name = Starlings

image_width = 250px
image_caption = European Starling, "Sturnus vulgaris"
regnum = Animalia
phylum = Chordata
classis = Aves
ordo = Passeriformes
subordo = Passeri
familia = Sturnidae
familia_authority = Rafinesque, 1815
subdivision_ranks = Genera
subdivision = Nearly 30, see text.

Starlings are small to medium-sized passerine birds in the family Sturnidae. The name "Sturnidae" comes from the Latin word for Starling, "sturnus". Starlings occur naturally in the Old World, from Europe, Asia and Africa, to northern Australia and the islands of the tropical Pacific. Several European and Asian species have been introduced to these areas as well as North America, Hawaii and New Zealand, where they generally compete for habitat with native birds and are considered to be invasive species.

Starlings have strong feet, their flight is strong and direct, and they are very gregarious. Their preferred habitat is fairly open country, and they eat insects and fruit. Several species live around human habitation, and are effectively omnivores. Many species search for food by opening the bill after probing it into dense vegetation; this behavior is called "open-bill probing" or is referred to by the German word "zirkeln" (pronounced|ˈtsɪʁkl̩n). Plumage is typically dark with a metallic sheen. Most species nest in holes, laying blue or white eggs.

Many Asian species, particularly the larger ones, are called mynas, and many African species are known as glossy starlings because of their iridescent plumage.

The shortest-bodied species is Kenrick's Starling ("Poeoptera kenricki"), at 15 centimetres (6 in), but the lightest-weight species is Abbott's Starling ("Poeoptera femoralis"), at 34 grams (1.2 oz). The largest starlings are the mynas of the genus "Mino", especially the Yellow-faced ("Mino dumontii") and Long-tailed Mynas ("Mino kreffti"). These mynas can exceed 30 centimetres (1 ft) and weigh over 225 grams (8 oz).


Starlings have diverse and complex vocalizations, and have been known to imbed sounds from their surroundings into their own calls, including car alarms, and human speech patterns. The birds can recognize particular individuals by their calls, and are currently the subject of research into the evolution of human language. [ [ New York Times, May 2, 2006] ]


The starlings belong to the superfamily Muscicapoidea, together with thrushes, flycatchers and chats, as well as dippers which are quite distant and Mimidae (thrashers and mockingbirds). The latter are apparently the Sturnidae's closest living relatives, replace them in the Americas, and have a rather similar but more solitary lifestyle. They are morphologically quite similar too - a partly albinistic specimen of a mimid, mislabelled as to suggest an Old World origin, was for many decades believed to represent an extinct starling (see Rodrigues Starling for details).The oxpeckers are sometimes placed here as a subfamily, but the weight of evidence has shifted towards granting them full family status as a more basal member of the Sturnidae-Mimidae group, derived from an early expansion into Africa.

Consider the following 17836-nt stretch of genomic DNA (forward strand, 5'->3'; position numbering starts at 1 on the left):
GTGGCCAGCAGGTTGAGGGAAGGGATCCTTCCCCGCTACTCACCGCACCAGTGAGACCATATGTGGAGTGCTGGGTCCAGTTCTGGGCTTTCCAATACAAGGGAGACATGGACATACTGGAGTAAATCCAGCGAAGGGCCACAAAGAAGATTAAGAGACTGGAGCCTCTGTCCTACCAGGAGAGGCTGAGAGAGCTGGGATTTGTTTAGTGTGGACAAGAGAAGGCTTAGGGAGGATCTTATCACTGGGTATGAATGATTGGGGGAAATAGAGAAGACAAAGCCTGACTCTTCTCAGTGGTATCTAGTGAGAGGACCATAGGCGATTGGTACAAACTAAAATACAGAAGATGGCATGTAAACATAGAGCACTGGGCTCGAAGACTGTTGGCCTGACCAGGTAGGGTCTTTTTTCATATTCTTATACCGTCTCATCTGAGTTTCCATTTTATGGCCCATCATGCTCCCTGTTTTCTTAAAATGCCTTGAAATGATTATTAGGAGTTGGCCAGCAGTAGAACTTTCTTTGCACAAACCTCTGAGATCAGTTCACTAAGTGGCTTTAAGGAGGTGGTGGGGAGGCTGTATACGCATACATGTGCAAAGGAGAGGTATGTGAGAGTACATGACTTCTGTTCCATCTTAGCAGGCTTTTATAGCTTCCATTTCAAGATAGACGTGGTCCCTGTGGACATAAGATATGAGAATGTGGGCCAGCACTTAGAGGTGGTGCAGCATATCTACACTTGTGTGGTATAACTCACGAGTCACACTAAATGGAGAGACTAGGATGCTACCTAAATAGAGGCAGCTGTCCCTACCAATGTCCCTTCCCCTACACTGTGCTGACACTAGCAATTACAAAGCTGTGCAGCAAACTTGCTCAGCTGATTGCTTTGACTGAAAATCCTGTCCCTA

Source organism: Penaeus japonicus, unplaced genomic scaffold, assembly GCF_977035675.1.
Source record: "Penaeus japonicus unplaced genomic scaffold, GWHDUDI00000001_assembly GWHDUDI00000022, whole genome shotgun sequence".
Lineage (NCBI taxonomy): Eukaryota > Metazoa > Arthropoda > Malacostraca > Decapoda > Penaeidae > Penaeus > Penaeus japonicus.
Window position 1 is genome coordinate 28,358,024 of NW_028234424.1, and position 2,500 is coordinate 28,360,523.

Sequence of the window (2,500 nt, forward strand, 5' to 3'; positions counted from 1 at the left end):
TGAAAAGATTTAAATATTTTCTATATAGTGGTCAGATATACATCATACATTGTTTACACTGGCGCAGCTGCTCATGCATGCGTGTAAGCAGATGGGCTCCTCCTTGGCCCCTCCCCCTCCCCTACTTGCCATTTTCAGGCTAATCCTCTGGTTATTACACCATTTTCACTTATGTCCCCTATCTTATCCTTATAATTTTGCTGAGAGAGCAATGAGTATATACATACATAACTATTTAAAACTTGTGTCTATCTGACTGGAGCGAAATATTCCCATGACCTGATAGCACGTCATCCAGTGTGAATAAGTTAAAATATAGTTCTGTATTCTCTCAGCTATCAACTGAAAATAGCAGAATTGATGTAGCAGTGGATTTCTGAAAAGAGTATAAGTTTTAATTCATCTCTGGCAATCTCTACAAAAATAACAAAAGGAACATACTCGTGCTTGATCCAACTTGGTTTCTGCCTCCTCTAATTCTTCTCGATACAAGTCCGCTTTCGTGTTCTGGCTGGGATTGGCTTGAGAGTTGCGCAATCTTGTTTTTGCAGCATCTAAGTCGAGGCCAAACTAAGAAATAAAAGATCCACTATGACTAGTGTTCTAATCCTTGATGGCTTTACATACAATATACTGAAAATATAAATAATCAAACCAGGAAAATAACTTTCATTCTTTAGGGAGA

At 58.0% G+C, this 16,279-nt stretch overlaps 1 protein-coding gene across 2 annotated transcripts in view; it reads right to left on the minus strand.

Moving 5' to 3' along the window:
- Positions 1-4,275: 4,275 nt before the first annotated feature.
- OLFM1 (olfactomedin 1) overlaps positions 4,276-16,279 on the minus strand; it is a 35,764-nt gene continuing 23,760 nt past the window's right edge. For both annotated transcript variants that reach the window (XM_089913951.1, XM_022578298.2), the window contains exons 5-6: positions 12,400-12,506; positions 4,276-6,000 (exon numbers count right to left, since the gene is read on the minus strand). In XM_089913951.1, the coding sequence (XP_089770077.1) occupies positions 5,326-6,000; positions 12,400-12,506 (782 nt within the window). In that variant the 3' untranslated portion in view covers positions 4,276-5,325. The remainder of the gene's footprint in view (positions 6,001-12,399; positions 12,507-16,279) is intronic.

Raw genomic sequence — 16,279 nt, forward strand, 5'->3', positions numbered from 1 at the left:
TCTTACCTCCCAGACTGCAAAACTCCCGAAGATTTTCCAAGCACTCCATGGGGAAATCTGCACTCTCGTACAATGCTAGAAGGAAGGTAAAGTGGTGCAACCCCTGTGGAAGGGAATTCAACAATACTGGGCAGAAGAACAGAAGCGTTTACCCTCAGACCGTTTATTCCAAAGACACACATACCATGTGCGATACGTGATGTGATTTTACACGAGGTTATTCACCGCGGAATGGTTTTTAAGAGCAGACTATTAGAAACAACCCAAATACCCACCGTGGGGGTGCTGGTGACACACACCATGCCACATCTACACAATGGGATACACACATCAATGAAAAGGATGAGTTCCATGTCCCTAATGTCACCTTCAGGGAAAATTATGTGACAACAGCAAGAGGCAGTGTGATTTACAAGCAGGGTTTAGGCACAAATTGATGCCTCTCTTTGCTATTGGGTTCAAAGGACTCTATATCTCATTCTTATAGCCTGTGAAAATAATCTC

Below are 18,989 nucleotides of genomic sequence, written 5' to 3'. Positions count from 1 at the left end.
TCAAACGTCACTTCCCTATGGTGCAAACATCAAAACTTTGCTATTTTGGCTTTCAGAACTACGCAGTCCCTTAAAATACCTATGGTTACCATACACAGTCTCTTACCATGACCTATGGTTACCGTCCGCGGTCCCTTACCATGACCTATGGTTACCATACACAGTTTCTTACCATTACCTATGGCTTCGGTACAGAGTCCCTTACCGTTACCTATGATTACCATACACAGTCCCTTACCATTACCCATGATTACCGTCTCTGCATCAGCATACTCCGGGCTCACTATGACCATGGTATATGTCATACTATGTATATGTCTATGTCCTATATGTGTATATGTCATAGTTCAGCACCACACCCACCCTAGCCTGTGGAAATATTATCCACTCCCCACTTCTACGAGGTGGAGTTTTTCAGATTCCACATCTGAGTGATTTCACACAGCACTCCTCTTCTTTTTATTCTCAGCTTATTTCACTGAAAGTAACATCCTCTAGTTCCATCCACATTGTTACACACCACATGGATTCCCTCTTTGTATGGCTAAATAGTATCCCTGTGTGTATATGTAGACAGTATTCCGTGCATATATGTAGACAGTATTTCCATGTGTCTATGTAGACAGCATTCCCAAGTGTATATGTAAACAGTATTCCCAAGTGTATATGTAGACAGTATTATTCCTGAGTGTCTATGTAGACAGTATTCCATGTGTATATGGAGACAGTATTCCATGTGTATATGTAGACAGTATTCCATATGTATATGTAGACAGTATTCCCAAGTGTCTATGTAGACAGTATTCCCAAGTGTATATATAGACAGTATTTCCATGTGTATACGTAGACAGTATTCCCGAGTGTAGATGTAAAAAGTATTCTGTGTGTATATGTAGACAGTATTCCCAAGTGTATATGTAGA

Usually the starlings are considered a family, as is done here. Sibley & Monroe (1990) included the mimids in the family and demoted the starlings to tribe rank, as Sturnini. This treatment was used by Zuccon "et al." (2006). However, the grouping of Sibley & Monroe (besides leaving the subfamily rank vacantVerify source|date=July 2007) is overly coarse due to methodological drawbacks of their DNA-DNA hybridization technique and most of their proposed revisions of taxonomic rank have not been accepted (see for example Ciconiiformes). The all-inclusive Sturnidae grouping is all but noninformative as regards biogeography, and obscures the evolutionary distinctness of the three lineages. Establishing a valid name for the clade consisting of Sibley/Monroe's "pan-Sturnidae" would nonetheless be desirable to contrast them with the other major lineages of Muscicapoidea.

Starlings probably originated in the general area of the East Asia, perhaps towards the southwestern Pacific, as evidenced by the number of plesiomorphic lineages to occur there. Expansion into Africa appears to have occurred later, as most derived forms are found there. An alternative scenario would be African origin for the entire "sturnoid" (as per Zuccon "et al." 2006) group, with the oxpeckers representing an ancient relict and the mimids arriving in South America. This is contradicted by the North American distribution of the most basal Mimidae.(Cibois & Cracraft 2004, Zuccon "et al." 2006)

As the fossil record is limited to quite Recent forms, the proposed Early Miocene (about 25-20 mya) divergence dates for the "sturnoids" lineages must be considered extremely tentative. Given the overall evidence for origin of most Passeri families in the first half of the Miocene, it appears to be not too far off the mark however.(Zuccon "et al." 2006)Recent studies (Cibois & Cracraft 2004, Zuccon "et al." 2006) identified two major clades of this family, corresponding to the generally drab, often striped, largish "atypical mynas" and other mainly Asian-Pacific lineages, and the often smaller, sometimes highly apomorphic taxa which are most common in Africa and the Palearctic, usually have metallic coloration, and in a number of species also bright carotinoid plumage colors on the underside. Inside this latter group, there is a clade consisting of species which, again, are usually not too brightly-colored, and which consists of the "typical" myna-"Sturnus" assemblage.

Interestingly, the Philippine creepers, a single genus of 3 species of treecreeper-like birds appear to be highly apomorphic members of the more initial radiation of the Sturnidae (Zuccon "et al." 2006). While this may seem odd ad first glance, their placement has always been contentious. In addition, biogeography virtually rules out a close relationship of Philippine creepers and treecreepers, as neither the latter nor their close relatives seem have ever reached the Wallacea, let alone the Philippines. Nonetheless, their inclusion in the Sturnidae is not entirely final and eventually they may remain a separate family.